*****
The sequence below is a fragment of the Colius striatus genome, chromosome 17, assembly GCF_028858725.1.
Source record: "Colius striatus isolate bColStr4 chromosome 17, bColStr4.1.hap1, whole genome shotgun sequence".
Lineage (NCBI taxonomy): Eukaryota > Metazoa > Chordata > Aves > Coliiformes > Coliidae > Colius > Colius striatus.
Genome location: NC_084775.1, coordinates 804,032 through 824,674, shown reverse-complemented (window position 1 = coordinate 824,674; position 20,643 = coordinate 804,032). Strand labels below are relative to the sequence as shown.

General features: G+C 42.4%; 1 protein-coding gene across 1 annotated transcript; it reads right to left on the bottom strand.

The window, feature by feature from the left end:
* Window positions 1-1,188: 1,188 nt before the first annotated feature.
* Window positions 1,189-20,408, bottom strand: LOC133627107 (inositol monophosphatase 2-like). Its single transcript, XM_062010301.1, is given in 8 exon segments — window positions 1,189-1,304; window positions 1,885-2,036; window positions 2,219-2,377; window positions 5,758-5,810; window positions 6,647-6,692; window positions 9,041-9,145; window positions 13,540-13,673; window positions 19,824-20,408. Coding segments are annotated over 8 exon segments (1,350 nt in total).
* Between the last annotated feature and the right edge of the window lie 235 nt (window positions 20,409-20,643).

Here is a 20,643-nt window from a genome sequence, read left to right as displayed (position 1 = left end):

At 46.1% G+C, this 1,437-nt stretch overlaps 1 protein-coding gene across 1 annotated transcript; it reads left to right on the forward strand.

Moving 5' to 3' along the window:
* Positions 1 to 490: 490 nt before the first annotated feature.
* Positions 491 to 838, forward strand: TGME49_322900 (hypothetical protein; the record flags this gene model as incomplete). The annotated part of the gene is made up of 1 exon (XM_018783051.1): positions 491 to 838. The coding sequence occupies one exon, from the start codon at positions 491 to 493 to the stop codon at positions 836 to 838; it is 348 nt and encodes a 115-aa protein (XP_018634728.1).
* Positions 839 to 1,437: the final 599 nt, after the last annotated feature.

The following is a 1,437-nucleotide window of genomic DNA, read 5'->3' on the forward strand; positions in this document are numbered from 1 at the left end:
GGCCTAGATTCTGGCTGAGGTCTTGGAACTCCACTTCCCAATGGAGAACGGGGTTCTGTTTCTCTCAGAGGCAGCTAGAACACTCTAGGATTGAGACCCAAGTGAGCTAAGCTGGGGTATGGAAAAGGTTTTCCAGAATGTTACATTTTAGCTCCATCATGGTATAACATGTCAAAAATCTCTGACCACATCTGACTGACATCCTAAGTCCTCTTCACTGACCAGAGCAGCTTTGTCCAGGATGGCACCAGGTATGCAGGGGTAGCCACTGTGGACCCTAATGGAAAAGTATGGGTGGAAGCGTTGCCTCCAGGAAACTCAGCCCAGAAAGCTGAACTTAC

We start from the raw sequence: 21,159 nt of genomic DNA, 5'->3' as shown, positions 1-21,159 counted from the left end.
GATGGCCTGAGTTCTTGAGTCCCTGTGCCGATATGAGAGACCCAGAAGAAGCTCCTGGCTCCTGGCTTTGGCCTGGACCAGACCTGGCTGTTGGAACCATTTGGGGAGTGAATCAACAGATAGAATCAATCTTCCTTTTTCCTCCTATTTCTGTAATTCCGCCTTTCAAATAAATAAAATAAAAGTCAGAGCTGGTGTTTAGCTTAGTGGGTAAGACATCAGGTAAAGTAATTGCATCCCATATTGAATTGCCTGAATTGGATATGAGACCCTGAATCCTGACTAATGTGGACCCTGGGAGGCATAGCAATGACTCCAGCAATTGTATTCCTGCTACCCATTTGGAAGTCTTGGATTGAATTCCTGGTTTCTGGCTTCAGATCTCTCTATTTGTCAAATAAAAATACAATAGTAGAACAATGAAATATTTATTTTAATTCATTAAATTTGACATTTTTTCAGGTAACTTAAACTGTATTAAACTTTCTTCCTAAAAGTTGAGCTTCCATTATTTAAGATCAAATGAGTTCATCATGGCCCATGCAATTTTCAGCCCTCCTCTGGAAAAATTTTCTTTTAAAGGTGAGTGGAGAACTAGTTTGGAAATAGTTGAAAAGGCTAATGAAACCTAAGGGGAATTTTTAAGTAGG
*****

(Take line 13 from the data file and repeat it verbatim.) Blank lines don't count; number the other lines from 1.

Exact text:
* Positions 1 to 490: 490 nt before the first annotated feature.